For the first time in 20 years the race for the office of attorney general is wide open. And at times this week, it seemed like any lawyer with a party affiliation was mentioned as a possible candidate.
One of those considering a run for the office is state Sen. Andrew Roraback, R-Goshen.
Roraback, who hasn’t missed a single vote in his nearly 16 years in the legislature, says opportunities like this infrequently present themselves and he is seriously considering it.
“I love helping people through tough circumstances and redeeming their faith in government and elected officials,” Roraback said during an interview in his office Friday. “I have the qualifications, experience, and credentials for the job. More importantly, I still have a passion for public service, righting wrongs, and advocating for the people.”
Roraback, who practices law in Torrington, says he’s not ashamed of being a moderate New England Republican. In fact, he thinks the more moderate wing of the Republican party needs to take over and lead the party.
But while party politics may play a part in getting to the attorney general’s office, Roraback says that once elected, the attorney general serves all the people. And while he may not always agree with Blumenthal’s approach to the job, Roraback says he would aspire to the same work ethic and accessibility Blumenthal brought to the job.
Roraback, whose family has a long history of public service, says he will make a decision within the next month.
Joining Roraback on the Republican side may be Ross Garber, who served as counsel to the governor’s office during former Gov. John Rowland’s impeachment hearings. Garber also served as counsel for the governor’s office for a brief time during Gov. M. Jodi Rell‘s administration.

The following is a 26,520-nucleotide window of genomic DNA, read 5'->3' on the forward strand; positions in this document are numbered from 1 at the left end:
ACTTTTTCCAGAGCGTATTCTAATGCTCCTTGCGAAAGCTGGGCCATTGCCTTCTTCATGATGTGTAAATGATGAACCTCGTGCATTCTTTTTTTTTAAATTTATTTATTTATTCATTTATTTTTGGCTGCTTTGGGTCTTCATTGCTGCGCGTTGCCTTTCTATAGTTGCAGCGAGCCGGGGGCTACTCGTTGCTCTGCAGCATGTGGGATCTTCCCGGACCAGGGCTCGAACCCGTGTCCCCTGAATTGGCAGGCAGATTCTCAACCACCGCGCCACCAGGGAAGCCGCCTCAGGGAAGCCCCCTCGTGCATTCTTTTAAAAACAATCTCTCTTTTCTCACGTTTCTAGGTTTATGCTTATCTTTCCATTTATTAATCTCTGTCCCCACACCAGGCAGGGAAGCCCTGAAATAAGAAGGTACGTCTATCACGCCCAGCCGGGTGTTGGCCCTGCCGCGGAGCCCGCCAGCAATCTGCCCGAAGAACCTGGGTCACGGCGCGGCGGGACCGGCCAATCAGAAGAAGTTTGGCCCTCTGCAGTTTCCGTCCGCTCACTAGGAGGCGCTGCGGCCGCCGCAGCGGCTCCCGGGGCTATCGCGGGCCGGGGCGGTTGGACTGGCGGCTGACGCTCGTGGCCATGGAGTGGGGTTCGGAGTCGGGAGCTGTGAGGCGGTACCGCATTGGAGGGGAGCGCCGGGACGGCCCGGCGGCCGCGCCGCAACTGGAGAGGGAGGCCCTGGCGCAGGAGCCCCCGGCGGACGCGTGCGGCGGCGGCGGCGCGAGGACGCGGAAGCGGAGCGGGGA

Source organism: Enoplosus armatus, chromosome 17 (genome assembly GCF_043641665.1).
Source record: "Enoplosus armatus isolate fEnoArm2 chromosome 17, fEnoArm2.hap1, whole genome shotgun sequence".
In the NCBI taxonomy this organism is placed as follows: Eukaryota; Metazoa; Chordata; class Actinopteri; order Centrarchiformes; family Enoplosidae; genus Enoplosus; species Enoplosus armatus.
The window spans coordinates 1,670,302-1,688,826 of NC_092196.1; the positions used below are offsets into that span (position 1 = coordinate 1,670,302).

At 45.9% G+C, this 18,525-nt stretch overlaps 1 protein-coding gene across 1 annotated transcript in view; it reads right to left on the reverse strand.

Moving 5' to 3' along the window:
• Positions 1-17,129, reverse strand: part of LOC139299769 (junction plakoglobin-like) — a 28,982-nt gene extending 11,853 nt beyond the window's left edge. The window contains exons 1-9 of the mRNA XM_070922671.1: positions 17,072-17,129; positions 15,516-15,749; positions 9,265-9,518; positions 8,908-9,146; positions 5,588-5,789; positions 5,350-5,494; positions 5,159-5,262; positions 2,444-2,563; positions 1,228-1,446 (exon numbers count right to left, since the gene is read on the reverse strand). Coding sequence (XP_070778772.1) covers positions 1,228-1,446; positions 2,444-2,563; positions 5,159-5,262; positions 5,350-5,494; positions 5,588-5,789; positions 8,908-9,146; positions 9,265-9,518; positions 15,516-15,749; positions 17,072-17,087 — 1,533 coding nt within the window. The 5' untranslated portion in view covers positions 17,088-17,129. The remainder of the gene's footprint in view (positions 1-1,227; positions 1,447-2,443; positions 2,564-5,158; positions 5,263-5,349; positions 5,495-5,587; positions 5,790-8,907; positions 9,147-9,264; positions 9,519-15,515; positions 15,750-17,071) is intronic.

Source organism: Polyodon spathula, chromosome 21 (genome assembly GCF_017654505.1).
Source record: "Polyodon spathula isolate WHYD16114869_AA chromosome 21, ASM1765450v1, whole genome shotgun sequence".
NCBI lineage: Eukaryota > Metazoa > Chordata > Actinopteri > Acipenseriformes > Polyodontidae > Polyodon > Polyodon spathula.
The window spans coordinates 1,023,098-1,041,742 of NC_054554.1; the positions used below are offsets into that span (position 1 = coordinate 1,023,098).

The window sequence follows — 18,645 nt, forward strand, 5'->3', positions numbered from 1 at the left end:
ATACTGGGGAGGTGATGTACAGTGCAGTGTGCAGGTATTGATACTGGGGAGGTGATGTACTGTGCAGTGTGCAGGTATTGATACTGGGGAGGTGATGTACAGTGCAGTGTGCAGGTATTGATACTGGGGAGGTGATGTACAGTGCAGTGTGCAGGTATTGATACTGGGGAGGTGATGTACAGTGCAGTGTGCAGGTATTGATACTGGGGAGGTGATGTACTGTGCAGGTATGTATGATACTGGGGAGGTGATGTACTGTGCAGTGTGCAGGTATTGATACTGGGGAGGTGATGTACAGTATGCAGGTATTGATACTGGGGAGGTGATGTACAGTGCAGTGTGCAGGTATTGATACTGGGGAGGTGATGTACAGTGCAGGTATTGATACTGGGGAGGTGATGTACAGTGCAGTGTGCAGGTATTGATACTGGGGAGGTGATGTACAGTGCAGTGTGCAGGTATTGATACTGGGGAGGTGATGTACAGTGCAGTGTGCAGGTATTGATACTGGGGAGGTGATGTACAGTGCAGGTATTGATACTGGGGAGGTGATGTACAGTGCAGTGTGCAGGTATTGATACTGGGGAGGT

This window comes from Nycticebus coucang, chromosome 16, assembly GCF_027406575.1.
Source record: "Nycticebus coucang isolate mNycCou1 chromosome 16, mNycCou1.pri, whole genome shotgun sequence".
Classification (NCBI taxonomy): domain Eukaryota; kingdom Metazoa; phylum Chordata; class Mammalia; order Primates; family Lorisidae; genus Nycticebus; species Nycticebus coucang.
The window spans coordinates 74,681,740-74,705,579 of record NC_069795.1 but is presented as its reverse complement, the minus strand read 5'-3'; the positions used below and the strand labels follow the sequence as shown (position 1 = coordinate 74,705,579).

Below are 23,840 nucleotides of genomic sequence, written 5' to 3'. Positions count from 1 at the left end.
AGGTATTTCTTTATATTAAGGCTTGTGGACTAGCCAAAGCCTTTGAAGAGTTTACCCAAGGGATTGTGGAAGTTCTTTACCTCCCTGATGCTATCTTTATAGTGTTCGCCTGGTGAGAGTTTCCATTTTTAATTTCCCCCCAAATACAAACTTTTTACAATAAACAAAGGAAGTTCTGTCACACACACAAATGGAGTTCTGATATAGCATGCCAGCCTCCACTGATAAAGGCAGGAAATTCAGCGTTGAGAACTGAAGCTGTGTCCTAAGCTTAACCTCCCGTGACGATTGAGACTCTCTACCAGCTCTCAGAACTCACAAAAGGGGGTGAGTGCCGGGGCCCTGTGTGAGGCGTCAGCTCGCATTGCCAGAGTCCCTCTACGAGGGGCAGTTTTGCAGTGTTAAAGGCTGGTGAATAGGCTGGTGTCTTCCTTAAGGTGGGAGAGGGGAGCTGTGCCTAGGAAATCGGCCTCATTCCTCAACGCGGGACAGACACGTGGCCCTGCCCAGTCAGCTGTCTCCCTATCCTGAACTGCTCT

“It’s a unique opportunity to do a job in which I’d be able to do a lot of good,” Garber said in an email Friday. “I’m talking to my family and expect to make a decision in the next few days.”
Garber currently is a partner in Hartford’s Shipman and Goodwin law firm. In the past, he ran unsuccessfully for state Senate and Treasurer.
Other Republicans who are considering a run for attorney general state Reps. Themis Klarides, R-Derby, Arthur O’Neill, R-Southbury, and Sen. John Kissel, R-Enfield.
Jason McCoy, Vernon’s Republican mayor, said he has received several telephone calls suggesting that he consider running for AG.
Senate Minority Leader John McKinney, R-Fairfield, said Friday that he’s not interested in the office. House Minority Leader Lawrence Cafero, R-Norwalk, also said he is not interested. Before Christmas, Cafero held a press conference to announce that he would not seek statewide office, including a bid for governor.
Among Democrats, former state Senator and Democratic Party Chairman George Jepsen of Stamford has announced that he will be running for AG and Secretary of State Susan Bysiewicz, who currently is vying for governor, hasn’t ruled out switching races.